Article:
In recent decades a number of important intellectual intersections have emerged between political science and economics. The course will explore these intersections as they appear in the work of scholars such as Amartya Sen, Elinor Ostrom, Roberto Unger, Dani Rodrik. Our aim is to explore the analytical, explanatory and normative implications of this work in hopes of discerning lessons for thinking about enduring political issues and institutions such a property, markets, and democracy. Some prior course work in economics or political science will be helpful but is not required.

  • Fall 2016
    James Johnson
    Fall 2016 ("W" Optional) — TR 9:40 - 10:55
    Course Syllabus

    Restriction: Instructor permission required. In recent decades a number of important intellectual intersections have emerged between political science and economics. The course will explore these intersections as they appear in the work of scholars such as Amartya Sen, Elinor Ostrom, Roberto Unger, Dani Rodrik. Our aim is to explore the analytical, explanatory and normative implications of this work in hopes of discerning lessons for thinking about enduring political issues and institutions such a property, markets, and democracy. Some prior course work in economics or political science will be helpful but is not required.

  • Fall 2015
    James Johnson
    Fall 2015 — TR 9:40 - 10:55
    Course Syllabus

    Restriction: Instructor permission required. In recent decades a number of important intellectual intersections have emerged between political science and economics. The course will explore these intersections as they appear in the work of scholars such as Amartya Sen, Elinor Ostrom, Roberto Unger, Dani Rodrik. Our aim is to explore the analytical, explanatory and normative implications of this work in hopes of discerning lessons for thinking about enduring political issues and institutions such a property, markets, and democracy. Some prior course work in economics or political science will be helpful but is not required.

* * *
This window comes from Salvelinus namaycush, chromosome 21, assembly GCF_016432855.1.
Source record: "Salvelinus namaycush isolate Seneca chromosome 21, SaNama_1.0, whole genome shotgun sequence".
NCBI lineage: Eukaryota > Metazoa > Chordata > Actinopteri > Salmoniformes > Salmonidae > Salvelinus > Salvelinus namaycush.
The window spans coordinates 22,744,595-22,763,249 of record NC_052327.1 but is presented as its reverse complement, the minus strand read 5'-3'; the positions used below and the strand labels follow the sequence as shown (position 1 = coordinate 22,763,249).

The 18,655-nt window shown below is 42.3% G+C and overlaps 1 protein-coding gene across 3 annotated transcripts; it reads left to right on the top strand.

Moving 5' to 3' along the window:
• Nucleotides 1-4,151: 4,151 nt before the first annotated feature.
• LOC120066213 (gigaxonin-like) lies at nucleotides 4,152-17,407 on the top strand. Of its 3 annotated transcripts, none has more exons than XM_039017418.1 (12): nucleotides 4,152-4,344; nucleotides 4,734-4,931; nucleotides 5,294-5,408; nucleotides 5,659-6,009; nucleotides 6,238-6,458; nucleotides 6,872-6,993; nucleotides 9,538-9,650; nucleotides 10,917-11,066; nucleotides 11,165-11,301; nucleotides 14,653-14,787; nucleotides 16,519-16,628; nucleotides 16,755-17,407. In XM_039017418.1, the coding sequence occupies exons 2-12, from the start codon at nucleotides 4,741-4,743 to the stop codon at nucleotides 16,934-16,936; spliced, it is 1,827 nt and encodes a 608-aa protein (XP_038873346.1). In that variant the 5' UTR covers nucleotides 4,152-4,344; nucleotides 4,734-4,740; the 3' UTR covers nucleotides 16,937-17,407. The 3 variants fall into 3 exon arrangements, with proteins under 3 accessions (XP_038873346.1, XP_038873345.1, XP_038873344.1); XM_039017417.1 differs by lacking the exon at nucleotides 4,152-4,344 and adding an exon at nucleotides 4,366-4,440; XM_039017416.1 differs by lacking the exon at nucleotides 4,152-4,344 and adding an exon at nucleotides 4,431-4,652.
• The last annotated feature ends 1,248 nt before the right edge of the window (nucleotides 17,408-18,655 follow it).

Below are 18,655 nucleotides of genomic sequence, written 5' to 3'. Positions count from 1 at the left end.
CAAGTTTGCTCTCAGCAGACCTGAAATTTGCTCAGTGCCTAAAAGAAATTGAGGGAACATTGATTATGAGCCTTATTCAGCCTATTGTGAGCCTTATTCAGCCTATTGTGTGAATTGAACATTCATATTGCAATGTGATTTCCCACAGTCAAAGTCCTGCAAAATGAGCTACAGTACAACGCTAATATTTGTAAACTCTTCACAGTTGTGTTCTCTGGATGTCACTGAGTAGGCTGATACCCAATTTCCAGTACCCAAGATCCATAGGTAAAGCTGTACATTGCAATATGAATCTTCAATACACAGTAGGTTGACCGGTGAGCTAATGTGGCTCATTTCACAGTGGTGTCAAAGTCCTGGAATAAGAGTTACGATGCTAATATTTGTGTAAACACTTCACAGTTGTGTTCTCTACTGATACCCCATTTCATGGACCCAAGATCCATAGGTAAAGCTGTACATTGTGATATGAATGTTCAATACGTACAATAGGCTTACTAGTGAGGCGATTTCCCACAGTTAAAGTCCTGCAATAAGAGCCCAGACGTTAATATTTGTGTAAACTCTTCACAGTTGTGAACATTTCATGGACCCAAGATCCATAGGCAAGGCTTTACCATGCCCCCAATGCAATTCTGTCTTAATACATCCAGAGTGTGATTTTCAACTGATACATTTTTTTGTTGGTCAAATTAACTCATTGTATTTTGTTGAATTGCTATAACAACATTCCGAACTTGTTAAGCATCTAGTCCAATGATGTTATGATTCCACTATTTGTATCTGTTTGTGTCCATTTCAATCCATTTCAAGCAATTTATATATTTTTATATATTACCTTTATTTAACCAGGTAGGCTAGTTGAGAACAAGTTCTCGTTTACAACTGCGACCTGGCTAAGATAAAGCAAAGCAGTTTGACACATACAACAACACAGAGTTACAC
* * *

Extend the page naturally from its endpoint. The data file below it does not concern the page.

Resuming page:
• Fall 2014
    James Johnson
    Fall 2014 ("W" Optional) — TR 11:05 - 12:20
    Course Syllabus

    In recent decades a number of important intellectual intersections have emerged between political science and economics. The course will explore these intersections as they appear in the work of several scholars who have won the Nobel Prize in economics. Our aim is to explore the analytical, explanatory and normative implications of this work in hopes of discerning lessons for thinking about enduring political issues and institutions. Some prior course work in economics or political science will be helpful but is not required.

  • Fall 2013
    James Johnson
    Fall 2013 — TR 11:05 - 12:20
    Course Syllabus

    In recent decades a number of important intellectual intersections have emerged between political science and economics. The course will explore these intersections as they appear in the work of several scholars who have won the Nobel Prize in economics. Our aim is to explore the analytical, explanatory and normative implications of this work in hopes of discerning lessons for thinking about enduring political issues and institutions. Some prior course work in economics or political science will be helpful but is not required.